The conflict between villagers in Loei Province and Tungkum Company Limited began in 1996, when the Thai Department of Mineral Resources approved Tungkum Company’s gold mining license applications in Wang Saphung District in Loei Province. Tungkum Company Limited is a subsidiary of the Tongkah Harbor Public Company Limited, which has Australian and German financial support.

There has been clear evidence of the detrimental effects of the mines on the health, agriculture, and livelihood of the surrounding villages. A report released in February 2009 by Thai government officials warned residents to refrain from drinking the local water or using it to cook, due to elevated levels of cyanide, arsenic, cadmium, and manganese. Additionally, blood tests of local people also showed the level of toxic heavy metals far exceeded safe standards, while water, soil, and farmland were found contaminated with heavy metals.

The effect of this serious situation led the formation of a group of human right defenders. In 2007, villagers from six communities surrounding the mine in Wang Saphung District of Loei province established the Khon Rak Ban Kerd group; they started to call for a clean environment and opposed the mining operation conducted by the Tungkum Company Limited. Since then, the Khon Rak Ban Kerd group and villagers have been facing death threats and judicial harassment due to their promotion of community rights in the region. The Community Resource Centre Foundation (CRC) and Legal Centre for Human Rights, as a legal representative of the villagers in the dispute with Tungkum Company Limited, have stated that the company earlier filed nineteen lawsuits against human rights defenders and villagers. Eight of these have been withdrawn in exchange for permission to the company to transfer some of the ore that had already been mined by the company.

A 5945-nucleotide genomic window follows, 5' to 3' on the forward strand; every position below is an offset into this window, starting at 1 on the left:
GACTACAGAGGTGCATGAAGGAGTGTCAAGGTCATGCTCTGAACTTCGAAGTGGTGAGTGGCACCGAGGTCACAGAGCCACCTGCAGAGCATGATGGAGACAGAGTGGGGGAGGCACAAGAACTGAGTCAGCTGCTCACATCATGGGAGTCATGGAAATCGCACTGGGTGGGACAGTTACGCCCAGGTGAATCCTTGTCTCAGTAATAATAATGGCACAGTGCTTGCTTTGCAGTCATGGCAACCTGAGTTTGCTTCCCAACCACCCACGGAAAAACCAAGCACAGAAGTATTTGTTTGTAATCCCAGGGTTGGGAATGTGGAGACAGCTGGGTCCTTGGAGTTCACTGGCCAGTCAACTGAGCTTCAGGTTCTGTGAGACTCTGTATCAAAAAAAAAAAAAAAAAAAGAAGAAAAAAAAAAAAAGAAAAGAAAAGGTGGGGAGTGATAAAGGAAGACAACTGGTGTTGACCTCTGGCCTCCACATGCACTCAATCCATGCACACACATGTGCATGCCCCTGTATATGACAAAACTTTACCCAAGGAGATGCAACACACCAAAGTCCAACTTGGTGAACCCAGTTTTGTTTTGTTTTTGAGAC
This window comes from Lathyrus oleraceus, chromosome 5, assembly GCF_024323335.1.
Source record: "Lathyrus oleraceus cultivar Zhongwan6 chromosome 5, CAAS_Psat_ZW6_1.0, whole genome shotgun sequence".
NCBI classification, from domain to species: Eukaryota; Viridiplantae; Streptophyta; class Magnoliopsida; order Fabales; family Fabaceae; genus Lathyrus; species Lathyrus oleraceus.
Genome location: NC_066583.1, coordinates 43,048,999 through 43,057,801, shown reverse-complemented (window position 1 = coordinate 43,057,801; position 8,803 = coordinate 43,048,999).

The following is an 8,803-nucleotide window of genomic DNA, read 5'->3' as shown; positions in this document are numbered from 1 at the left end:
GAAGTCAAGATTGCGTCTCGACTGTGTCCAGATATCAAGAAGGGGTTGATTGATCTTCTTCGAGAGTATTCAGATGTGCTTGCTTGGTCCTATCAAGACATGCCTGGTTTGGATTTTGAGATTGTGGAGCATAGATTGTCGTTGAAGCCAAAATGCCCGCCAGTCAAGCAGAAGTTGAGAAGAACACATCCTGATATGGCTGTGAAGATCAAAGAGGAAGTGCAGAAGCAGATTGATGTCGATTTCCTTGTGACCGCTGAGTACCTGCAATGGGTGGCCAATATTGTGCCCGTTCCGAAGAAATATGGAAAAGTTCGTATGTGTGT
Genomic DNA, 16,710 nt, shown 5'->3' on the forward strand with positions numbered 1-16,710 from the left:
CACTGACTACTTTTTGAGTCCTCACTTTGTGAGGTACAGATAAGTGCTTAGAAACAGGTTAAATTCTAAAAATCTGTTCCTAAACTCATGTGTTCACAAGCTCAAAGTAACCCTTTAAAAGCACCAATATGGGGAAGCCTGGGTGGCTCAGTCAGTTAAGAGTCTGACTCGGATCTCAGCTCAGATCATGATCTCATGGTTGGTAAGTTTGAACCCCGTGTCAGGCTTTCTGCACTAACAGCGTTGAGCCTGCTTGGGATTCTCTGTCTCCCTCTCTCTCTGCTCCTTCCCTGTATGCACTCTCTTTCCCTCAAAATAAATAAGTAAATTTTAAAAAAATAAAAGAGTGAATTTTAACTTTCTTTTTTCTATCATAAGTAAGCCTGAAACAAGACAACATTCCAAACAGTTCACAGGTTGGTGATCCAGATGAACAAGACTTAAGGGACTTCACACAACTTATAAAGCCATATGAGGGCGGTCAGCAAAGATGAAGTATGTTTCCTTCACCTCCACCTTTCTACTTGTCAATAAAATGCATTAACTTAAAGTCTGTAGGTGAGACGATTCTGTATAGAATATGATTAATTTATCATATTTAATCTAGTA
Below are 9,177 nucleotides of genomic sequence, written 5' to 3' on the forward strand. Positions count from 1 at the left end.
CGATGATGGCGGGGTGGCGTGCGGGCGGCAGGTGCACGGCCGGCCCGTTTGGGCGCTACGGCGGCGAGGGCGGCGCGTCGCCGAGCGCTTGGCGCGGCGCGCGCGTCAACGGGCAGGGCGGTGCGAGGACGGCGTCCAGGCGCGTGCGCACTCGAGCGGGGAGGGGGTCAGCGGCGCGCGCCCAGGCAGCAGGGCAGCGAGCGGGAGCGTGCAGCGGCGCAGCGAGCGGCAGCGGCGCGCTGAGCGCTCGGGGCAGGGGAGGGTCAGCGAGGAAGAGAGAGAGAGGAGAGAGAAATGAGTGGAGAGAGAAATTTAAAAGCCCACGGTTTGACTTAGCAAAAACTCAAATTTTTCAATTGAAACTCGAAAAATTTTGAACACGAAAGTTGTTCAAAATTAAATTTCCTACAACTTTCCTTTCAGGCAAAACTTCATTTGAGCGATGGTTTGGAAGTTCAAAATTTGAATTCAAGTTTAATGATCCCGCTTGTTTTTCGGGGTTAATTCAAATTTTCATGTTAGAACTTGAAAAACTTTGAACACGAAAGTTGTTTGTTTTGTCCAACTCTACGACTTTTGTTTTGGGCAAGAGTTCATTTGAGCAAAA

The AHRC wishes to point out that on 17 December 2015 Thailand also joined 126 other states at the UN General Assembly in adopting General Assembly Resolution 70/161, which recognizes State responsibility to protect human rights defendersbeing subject to attacks, threats, and other abuse by non-State actors. Thus, in relation to the “Black May” incident, even though the two defenders have been punished, other100 unidentified armed men have not yet been charged, which means that the State has yet failed to protect defenders in Loei province and the impact will also serve to make other human rights defenders feel unsafe.

In addition, the AHRC also wishes to state that the villagers have a right to public participation; they have a right to inform the public and authorities about the issues facing them. With regard to the dispute between the villagers in Loei province and Tungkum Company Limited, their right to freedom of expression is protected under Article 19 of the International Covenant on Civil and Political Rights (ICCPR), to which Thailand is a State party. Hence, governments should recognize the important and legitimate role of human rights defenders to express their views. Meanwhile, the Tungkum Company Limited should drop all charges against the human rights defenders and end this outrageous legal campaign against fundamental freedoms. The Company should be more mindful towards the environment and community that it is affecting. The AHRC finally still calls on concerned parties to take action on behalf of the human right defenders fighting against the negative effects of mining in Loei province.